Both New Horizons Baking Co. and La Panzanella learned why “out with the old and in with the new” became such a popular saying. For John Widman, senior vice-president of operations at New Horizons, the bane of his existence during the past decade was a cranky conveyorized proofer and oven system installed in 1972 for making hamburger buns.

“That system was nothing but gears, sprockets, chains and timing gates, and you can bet it was going to jam up — especially when you needed it most,” he said.

Keeping the system running was a crapshoot, even after dozens of hours of meticulous maintenance. “You had no guarantee that the proofer was going to make it until the next scheduled downtime,” Mr. Widman recalled. “We just knew it was going to happen.”

Sanitation, too, was a mess. “The old proofer was unbelievable,” he said. “The floor was bad in there, and the gears needed so much grease that it was a constant battle to keep the proofer clean.”

Finally, two years ago, driven by the need to add capacity, New Horizons installed a new conveyorized proofer and oven system that left their mouths agape at the quality of the product. “It was the best startup we ever had,” said Mike Porter, vice-president of sales administration, Genesis Baking Co., a division of New Horizons. “The only problem was our mixer operator did not put salt in the first dough.”

Paul Pigott, owner and CEO of La Panzanella, ran into his own production nightmare when he bought the Italian cookie and cracker company in 2003. The original makeup system beat up the dough, the oven consisted of three pizza ovens slapped together, and the crackers cooled in buckets.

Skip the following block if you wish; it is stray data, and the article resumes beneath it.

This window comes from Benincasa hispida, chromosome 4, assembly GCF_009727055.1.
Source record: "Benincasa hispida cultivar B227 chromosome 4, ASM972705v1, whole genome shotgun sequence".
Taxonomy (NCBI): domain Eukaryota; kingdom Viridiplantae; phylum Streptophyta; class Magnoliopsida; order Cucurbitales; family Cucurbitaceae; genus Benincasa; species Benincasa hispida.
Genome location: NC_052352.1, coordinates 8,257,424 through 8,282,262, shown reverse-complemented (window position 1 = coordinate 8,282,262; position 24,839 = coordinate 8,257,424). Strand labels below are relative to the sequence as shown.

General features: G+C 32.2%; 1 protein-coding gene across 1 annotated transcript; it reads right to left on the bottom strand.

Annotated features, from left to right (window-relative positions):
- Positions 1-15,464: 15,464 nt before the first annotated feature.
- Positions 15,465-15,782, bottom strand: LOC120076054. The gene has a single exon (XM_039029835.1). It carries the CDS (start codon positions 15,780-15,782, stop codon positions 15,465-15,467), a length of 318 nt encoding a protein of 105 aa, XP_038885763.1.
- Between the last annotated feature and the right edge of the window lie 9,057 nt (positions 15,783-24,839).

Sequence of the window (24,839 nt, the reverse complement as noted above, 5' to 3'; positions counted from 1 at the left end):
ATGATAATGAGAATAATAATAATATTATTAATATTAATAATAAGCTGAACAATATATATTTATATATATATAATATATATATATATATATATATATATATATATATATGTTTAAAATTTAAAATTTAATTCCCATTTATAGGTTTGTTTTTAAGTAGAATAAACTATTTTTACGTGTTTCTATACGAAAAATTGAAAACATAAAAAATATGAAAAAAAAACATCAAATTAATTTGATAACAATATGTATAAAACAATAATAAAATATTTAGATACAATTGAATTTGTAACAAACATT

Not surprisingly, the bakery’s yield was less than 50%. By upgrading equipment and following proper production procedures, La Panzanella’s output now tops 90%.

That’s not to say remanufactured equipment is necessarily bad. In fact, Mr. Widman noted that previously owned systems are the company’s first option. If used systems aren’t available or up to snuff, the bakery then shops for something new.

New Horizons, for instance, found a used overhead cooling conveyor for pennies on the dollar for its recently expanded Norwalk, OH, bakery. All the company did was replace the chain, and it was almost good as new. Mr. Widman, however, didn’t compromise when it counted. “We went with a new proofer and oven because they are the heartbeat of the operation,” he said.

And you bet, the bakery’s sanitation and maintenance departments were darn happy about that (read more about New Horizons here and La Panzanella here).